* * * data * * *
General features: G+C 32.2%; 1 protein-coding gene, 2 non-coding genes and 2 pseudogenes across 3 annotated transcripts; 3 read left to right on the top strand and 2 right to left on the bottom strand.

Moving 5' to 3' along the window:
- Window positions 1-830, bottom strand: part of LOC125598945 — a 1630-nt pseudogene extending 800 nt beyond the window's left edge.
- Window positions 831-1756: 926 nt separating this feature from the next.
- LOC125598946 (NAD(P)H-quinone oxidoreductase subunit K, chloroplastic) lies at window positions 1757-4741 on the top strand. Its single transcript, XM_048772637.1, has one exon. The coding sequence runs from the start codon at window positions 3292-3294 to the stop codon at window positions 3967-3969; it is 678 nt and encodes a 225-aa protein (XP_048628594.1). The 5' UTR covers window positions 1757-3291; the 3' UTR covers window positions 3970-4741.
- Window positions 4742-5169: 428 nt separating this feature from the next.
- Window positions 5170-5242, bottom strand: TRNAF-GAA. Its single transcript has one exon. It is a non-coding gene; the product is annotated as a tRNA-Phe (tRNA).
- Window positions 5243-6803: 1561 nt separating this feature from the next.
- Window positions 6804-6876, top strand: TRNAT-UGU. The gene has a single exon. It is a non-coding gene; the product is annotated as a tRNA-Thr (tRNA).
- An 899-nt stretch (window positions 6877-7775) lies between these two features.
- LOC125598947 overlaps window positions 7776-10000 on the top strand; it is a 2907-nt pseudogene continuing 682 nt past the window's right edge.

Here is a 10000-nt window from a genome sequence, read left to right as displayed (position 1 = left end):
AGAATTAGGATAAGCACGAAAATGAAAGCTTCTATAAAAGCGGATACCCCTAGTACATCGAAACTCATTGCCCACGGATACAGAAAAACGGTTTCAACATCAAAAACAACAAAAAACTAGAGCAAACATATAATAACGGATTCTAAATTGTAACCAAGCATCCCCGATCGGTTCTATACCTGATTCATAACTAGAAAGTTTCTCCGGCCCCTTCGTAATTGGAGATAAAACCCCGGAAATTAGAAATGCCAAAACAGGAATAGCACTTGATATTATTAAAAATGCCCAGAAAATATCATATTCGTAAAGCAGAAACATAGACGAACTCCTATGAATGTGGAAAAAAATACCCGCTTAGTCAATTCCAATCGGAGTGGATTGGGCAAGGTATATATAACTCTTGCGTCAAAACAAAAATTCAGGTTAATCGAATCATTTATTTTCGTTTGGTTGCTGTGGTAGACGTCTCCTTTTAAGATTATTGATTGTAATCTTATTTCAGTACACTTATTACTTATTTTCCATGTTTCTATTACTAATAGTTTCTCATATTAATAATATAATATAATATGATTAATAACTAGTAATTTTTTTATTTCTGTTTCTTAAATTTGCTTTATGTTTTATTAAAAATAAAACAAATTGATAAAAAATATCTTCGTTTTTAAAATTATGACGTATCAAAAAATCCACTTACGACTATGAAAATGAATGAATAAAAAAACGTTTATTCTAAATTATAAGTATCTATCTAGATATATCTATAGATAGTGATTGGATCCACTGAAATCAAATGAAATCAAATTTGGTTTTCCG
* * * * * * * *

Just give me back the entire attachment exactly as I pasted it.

General features: G+C 32.2%; 1 protein-coding gene, 2 non-coding genes and 2 pseudogenes across 3 annotated transcripts; 3 read left to right on the top strand and 2 right to left on the bottom strand.

Moving 5' to 3' along the window:
- Window positions 1-830, bottom strand: part of LOC125598945 — a 1630-nt pseudogene extending 800 nt beyond the window's left edge.
- Window positions 831-1756: 926 nt separating this feature from the next.
- LOC125598946 (NAD(P)H-quinone oxidoreductase subunit K, chloroplastic) lies at window positions 1757-4741 on the top strand. Its single transcript, XM_048772637.1, has one exon. The coding sequence runs from the start codon at window positions 3292-3294 to the stop codon at window positions 3967-3969; it is 678 nt and encodes a 225-aa protein (XP_048628594.1). The 5' UTR covers window positions 1757-3291; the 3' UTR covers window positions 3970-4741.
- Window positions 4742-5169: 428 nt separating this feature from the next.
- Window positions 5170-5242, bottom strand: TRNAF-GAA. Its single transcript has one exon. It is a non-coding gene; the product is annotated as a tRNA-Phe (tRNA).
- Window positions 5243-6803: 1561 nt separating this feature from the next.
- Window positions 6804-6876, top strand: TRNAT-UGU. The gene has a single exon. It is a non-coding gene; the product is annotated as a tRNA-Thr (tRNA).
- An 899-nt stretch (window positions 6877-7775) lies between these two features.
- LOC125598947 overlaps window positions 7776-10000 on the top strand; it is a 2907-nt pseudogene continuing 682 nt past the window's right edge.

Here is a 10000-nt window from a genome sequence, read left to right as displayed (position 1 = left end):
AGAATTAGGATAAGCACGAAAATGAAAGCTTCTATAAAAGCGGATACCCCTAGTACATCGAAACTCATTGCCCACGGATACAGAAAAACGGTTTCAACATCAAAAACAACAAAAAACTAGAGCAAACATATAATAACGGATTCTAAATTGTAACCAAGCATCCCCGATCGGTTCTATACCTGATTCATAACTAGAAAGTTTCTCCGGCCCCTTCGTAATTGGAGATAAAACCCCGGAAATTAGAAATGCCAAAACAGGAATAGCACTTGATATTATTAAAAATGCCCAGAAAATATCATATTCGTAAAGCAGAAACATAGACGAACTCCTATGAATGTGGAAAAAAATACCCGCTTAGTCAATTCCAATCGGAGTGGATTGGGCAAGGTATATATAACTCTTGCGTCAAAACAAAAATTCAGGTTAATCGAATCATTTATTTTCGTTTGGTTGCTGTGGTAGACGTCTCCTTTTAAGATTATTGATTGTAATCTTATTTCAGTACACTTATTACTTATTTTCCATGTTTCTATTACTAATAGTTTCTCATATTAATAATATAATATAATATGATTAATAACTAGTAATTTTTTTATTTCTGTTTCTTAAATTTGCTTTATGTTTTATTAAAAATAAAACAAATTGATAAAAAATATCTTCGTTTTTAAAATTATGACGTATCAAAAAATCCACTTACGACTATGAAAATGAATGAATAAAAAAACGTTTATTCTAAATTATAAGTATCTATCTAGATATATCTATAGATAGTGATTGGATCCACTGAAATCAAATGAAATCAAATTTGGTTTTCCG